Angry rail commuter faces prosecution in first-class compartment row
PUBLISHED: 08:54 29 January 2009 | UPDATED: 13:54 06 May 2010
ANGRY commuter Denise Rayner has had a notice of prosecution after refusing to pay to sit in a first-class compartment on a packed Thameslink train last year. Denise, aged 53, of St John s Court, St Albans, made a stand over the issue after sitting in an
ANGRY commuter Denise Rayner has had a notice of prosecution after refusing to pay to sit in a first-class compartment on a packed Thameslink train last year.
Denise, aged 53, of St John's Court, St Albans, made a stand over the issue after sitting in an empty first-class seat because she had hurt her neck badly in an incident with a lift door and no other seats were available.
When an inspector came into the carriage and accused her of sitting there unlawfully and told her she would have to pay, Denise refused because the rest of the First Capital Connect (FCC) London-bound commuter train was so overcrowded.
She was marched off the train at St Pancras by the inspector who left her standing on the platform there while he took her season ticket, photocard, Oyster card and a credit card to put them in a notice of prosecution.
Even though Denise subsequently wrote to FCC MD Elaine Holt about the situation she found herself in last September, she has now been served with a summons to appear in court in March.
The summons, which she has only just received, was dated October 22 - six days after FCC's prosecution department had contacted her giving her seven days to respond to their letter.
Denise is furious that she has never been given the chance to pay the outstanding fare, pointing out that even when you are given a speeding fine you are given the chance to pay before being taken to court.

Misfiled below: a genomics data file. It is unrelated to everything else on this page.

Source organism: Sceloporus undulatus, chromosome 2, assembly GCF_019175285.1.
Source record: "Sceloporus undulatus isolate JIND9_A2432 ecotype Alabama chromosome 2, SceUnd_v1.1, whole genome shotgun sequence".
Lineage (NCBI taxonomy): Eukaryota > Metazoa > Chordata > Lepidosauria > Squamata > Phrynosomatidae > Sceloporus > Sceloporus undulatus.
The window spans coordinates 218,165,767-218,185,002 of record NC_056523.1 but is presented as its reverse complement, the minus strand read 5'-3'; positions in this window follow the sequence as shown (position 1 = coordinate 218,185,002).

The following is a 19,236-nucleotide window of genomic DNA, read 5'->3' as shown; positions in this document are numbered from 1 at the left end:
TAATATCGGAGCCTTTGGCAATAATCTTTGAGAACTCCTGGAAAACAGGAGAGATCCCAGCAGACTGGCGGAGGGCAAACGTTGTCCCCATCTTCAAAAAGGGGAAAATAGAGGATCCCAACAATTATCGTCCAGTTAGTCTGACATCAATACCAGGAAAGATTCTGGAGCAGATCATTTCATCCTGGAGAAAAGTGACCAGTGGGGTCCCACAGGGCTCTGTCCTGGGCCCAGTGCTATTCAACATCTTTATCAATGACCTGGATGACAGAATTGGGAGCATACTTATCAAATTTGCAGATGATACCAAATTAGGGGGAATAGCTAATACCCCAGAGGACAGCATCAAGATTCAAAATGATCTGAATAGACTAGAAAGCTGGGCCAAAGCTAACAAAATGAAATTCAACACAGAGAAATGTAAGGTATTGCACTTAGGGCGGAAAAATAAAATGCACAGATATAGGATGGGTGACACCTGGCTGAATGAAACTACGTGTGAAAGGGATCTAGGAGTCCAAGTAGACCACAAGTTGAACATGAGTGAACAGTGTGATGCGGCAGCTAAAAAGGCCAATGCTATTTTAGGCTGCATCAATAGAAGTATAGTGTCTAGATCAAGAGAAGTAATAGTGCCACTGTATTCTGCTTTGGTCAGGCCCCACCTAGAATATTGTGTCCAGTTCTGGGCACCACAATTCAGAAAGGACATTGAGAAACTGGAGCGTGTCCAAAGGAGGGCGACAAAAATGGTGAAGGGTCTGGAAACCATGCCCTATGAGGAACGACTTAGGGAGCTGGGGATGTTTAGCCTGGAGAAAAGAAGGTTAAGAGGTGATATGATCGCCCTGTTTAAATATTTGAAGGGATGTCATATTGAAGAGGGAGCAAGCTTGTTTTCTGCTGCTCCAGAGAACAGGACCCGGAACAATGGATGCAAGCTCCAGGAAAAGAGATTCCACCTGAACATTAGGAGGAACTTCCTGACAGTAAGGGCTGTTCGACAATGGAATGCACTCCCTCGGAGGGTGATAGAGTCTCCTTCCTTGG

And she feels that FCC's reaction is way over the top for a small fare and questions the train company's claim that it has empathy with its customers.
To add insult to injury, when she renewed her season ticket in December, she received two complimentary tickets from FCC for being a "valued" annual season ticket holder.
Denise added: "By my calculations I have spent between £25,000 and £30,000 on that train service over the years and if I spent that in a supermarket I would be showered with loyalty points."
She said that anyone travelling on a fast train into London from St Albans between 7.30am and 9am on weekdays would be, "very, very lucky to get a seat" although they might be able to on a slow or semi-slow train.
She added: "The way they treat their customers is outrageous. If cattle were treated that way, there would be people outside demonstrating. But I never expected it to go this far or wait so long for a summons."
A spokesperson for FCC said that anyone using first class with a standard ticket who didn't have the means to pay or refused to pay the penalty fare would be cautioned and prosecution would inevitably follow.
He pointed out that if a penalty fare was issued and paid, a passenger had the right to appeal but not if they refused.